Can the Sex Party Win a Senate Seat in Tasmania?

Wednesday, Sep 18, 2013, 05:12 AM | Source: The Conversation

By Adrian Beaumont

Can the Sex Party Win a Senate Seat in Tasmania?

Adrian Beaumont, University of Melbourne

The ABC's Senate calculator currently shows the Sex Party winning the final Senate seat in Tasmania. However, the ABC's calculator treats all Senate votes as above the line ticket votes, though in Tasmania a significant proportion vote below the line; the below the line rate was 20% at the 2010 election. Although this below the line rate will probably drop at this election due to the numbers of candidates, it will remain high compared to the national below the line rate, which was only 4% in 2010.

Below the line votes are not controlled by their party's Senate voting ticket, and are thus free to flow as the voter wishes. As a result, parties that depend on preferences from other parties' tickets are exposed to below the line leakage from voters who do not follow their party's tickets.

A critical point in the Tasmanian Senate count is reached when six candidates remain. The ABC calculator currently shows the Sex Party beating Labor by 157 votes at this point. However, only 1.4% of the Sex Party's 4.5% is its own vote, with the rest coming via ticket votes from other parties. In contrast, all of Labor's 4.4% is its own vote, after electing two Labor candidates. As a result, the Sex Party needs to beat Labor by much more than the 157 votes the calculator currently shows. Kevin Bonham is the expert on Tasmanian electoral behaviour, and he thinks the Sex Party needs to lead at this point by about 1000 votes on the calculator to actually pass Labor and win the final Tasmanian Senate seat.

If the Sex Party fails to pass Labor, the final seat is a toss-up between Palmer United Party (PUP) and the Liberals. Two Labor, one Green and two Liberals are certain of election in Tasmania.

WA Senate

Wayne Dropulich of the Sports Party will win a Senate seat in WA on just 0.22% of the WA Senate vote, but only if he survives the early stages of the count. The critical point is reached when Dropulich receives 0.09% in ticket votes from the Australian Voice Party. At the moment, Dropulich has a 215 vote lead over Rise Up Australia (0.31% to 0.28%). He then benefits from Rise Up Australia preferences, and goes on to win a WA Senate seat on both left-wing and right-wing party preferences. However, at the key point where either Rise Up Australia or Dropulich are excluded, Dropulich's vote includes Australian Voice below the line votes. The Senate analyst Truth Seeker says that the below the line rate for micro parties was 10-30% in 2010, so it is likely that a significant number of Australian Voice votes are below the line. This means that Dropulich's lead over Rise Up Australia is not as big as it would be according to the ABC calculator.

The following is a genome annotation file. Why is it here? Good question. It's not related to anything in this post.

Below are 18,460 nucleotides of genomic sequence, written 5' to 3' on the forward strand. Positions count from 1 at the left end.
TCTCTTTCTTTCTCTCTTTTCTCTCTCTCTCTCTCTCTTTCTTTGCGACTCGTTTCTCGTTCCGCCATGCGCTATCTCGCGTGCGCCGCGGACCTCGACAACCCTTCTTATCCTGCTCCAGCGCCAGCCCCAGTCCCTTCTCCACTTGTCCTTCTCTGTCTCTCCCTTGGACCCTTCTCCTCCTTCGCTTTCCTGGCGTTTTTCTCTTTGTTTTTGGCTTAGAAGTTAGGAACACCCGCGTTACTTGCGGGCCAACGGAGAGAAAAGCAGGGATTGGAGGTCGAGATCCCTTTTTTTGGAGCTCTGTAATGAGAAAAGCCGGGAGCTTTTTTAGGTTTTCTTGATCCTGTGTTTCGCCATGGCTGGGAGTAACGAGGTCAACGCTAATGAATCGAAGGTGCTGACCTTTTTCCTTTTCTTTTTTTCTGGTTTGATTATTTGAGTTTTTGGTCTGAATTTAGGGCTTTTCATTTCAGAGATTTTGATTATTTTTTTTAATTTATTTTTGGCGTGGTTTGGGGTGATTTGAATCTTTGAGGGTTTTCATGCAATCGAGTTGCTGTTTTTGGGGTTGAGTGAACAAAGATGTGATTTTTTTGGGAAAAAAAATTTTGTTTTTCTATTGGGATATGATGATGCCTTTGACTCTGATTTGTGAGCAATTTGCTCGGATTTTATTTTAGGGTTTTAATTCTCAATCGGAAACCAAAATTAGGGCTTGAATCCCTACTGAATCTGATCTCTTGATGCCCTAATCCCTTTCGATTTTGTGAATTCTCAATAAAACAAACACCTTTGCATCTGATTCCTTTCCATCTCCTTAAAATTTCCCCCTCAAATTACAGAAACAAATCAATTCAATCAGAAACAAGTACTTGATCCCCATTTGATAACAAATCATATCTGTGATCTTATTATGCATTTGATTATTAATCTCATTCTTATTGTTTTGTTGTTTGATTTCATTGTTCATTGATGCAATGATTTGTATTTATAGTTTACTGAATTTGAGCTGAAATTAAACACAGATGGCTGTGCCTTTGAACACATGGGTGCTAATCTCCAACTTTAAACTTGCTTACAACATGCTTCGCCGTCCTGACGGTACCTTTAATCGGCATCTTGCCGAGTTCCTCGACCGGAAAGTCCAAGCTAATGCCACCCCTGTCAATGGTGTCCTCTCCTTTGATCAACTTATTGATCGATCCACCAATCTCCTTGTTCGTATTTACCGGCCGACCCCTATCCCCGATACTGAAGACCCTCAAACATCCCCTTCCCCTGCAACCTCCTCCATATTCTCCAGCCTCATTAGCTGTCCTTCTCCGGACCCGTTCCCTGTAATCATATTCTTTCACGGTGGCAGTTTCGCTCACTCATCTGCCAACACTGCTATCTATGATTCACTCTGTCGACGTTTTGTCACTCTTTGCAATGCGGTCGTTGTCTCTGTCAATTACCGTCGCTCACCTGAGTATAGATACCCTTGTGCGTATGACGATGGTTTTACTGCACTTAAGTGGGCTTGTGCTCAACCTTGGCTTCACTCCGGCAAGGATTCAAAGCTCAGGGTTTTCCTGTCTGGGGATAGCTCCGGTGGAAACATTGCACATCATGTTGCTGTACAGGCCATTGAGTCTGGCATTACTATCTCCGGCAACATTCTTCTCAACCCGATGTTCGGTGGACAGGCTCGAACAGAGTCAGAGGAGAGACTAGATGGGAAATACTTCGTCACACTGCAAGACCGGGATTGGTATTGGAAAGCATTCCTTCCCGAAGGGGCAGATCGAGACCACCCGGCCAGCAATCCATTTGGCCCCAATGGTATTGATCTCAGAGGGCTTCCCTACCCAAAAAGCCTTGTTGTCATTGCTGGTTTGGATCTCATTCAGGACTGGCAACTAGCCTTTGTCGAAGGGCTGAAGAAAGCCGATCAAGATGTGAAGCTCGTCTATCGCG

If Dropulich falls at this early stage, the most likely winner is PUP, and a second Labor Senator would be likely to replace the Green. Three Liberals and one Labor candidate are certain of election in WA.

All other states are likely to elect the same candidates who were leading on election night, though there is a slight chance that an Australian Democrat could beat Liberal Arthur Sinodinos in NSW. This means that the Motoring Enthusiast Party will win a Senate seat in Victoria with just 0.5% of the vote!

House of Representatives

My prediction on the day after the election was that the Coalition would win 92 seats, Labor 54 and all others 4. It is now clear that Independent Cathy McGowan has defeated Liberal Sophie Mirabella in Indi, and it is increasingly likely that Labor has held McEwen, which I had tipped to fall. The one seat that is still very unclear is the Liberals vs Clive Palmer contest in Fairfax. Palmer currently leads by just three votes, with approximately 1500 left to be processed.

As a result, the new House will have 90 Coalition members, 55 Labor, one Green, one Katter's Australian Party, two Independents, and one seat still too close to call.The Conversation

Adrian Beaumont, PhD Student, Department of Mathematics and Statistics, University of Melbourne

This article is republished from The Conversation under a Creative Commons license. Read the original article.